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Review: Monster Lab - Nintendo DS

by Steven Williamson on 8 October 2008, 17:01

Tags: Monster Lab, Eidos (TYO:9684), DS, Wii, RPG

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The bigger the monster, the harder it falls

Alongside you on the journey, you have three mentors, Professor Fuseless, Dr. Heleena Von Sonderbar, and Senor De La Sombra, who act as your assistants talking you through the three fields of monster creating: Mechanical, Biological and Alchemical. It’s later on in the game, as the difficulty steps up, that the differences between the three fields of monster creating become tactically important in battle.

Following one of multiple pathways through each level, you move from point to point carrying out quests, ranging from searching for a mysterious stranger to simply getting from point A to point B without dying. With the character’s movement carried out on the bottom screen, the upper screen displays a map where you can see points of interest and any monsters in front of you, which if you take the appropriate route – and if you’re fast enough - you can try and avoid on your way to your destination. Alternatively – and having much more fun in the process - you can attack any monster head on and if you’re successful you’ll be awarded with creature parts aiding you in creating bigger, better and more monstrous-looking monsters.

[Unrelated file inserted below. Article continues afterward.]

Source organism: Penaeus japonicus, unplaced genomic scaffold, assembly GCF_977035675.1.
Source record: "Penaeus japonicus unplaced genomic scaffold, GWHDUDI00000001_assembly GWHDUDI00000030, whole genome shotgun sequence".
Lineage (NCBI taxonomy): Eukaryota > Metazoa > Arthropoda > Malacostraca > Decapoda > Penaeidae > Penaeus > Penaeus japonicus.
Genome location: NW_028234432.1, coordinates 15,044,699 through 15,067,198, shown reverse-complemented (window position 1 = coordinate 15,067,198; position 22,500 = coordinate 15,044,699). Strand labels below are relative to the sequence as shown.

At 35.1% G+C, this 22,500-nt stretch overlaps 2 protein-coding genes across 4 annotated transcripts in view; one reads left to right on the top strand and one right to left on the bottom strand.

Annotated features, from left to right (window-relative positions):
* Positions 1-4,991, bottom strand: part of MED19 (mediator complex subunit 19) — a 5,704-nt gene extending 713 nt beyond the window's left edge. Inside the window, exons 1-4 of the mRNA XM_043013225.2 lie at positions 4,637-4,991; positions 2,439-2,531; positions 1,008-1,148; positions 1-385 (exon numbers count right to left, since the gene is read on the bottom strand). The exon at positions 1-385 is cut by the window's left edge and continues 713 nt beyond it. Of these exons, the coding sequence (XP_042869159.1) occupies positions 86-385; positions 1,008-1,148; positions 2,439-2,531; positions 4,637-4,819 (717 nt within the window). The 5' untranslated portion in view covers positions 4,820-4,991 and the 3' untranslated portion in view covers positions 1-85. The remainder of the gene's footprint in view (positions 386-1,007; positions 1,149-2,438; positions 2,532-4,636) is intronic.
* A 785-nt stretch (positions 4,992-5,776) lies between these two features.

Whenever you do bump into a creature on your adventure, the top screen switches to an arena where you can watch the action play out and see the damage you’ve done to your opponent as well as damage inflicted on you. The bottom screen is used to choose your attacking and defensive maneuvers.

Your monster is represented on the bottom screen as a silhouette of a body, detailing 5 body parts: torso, legs, head, left arm and right arm. By selecting a part on your creature, you can select one of the attacking or defensive maneuvers relating to that part, for example the 'saw' blade' maneovre, which pertains to the arm. Each action is represented by a numerical value which indicates the damage that you can inflict, in addition to how much strength (or battery drain) that it will take from your character in the process.

It’s a simple yet effective system to do battle, one which is accessible, yet deep enough to get you thinking before making any hasty decisions. What ultimately makes combat so much fun is the range of moves on offer, the depth of the system - in terms of the strategic decisions you have to make - and the nicely weighted challenge of your opponent, which grows in ferocity as you progress.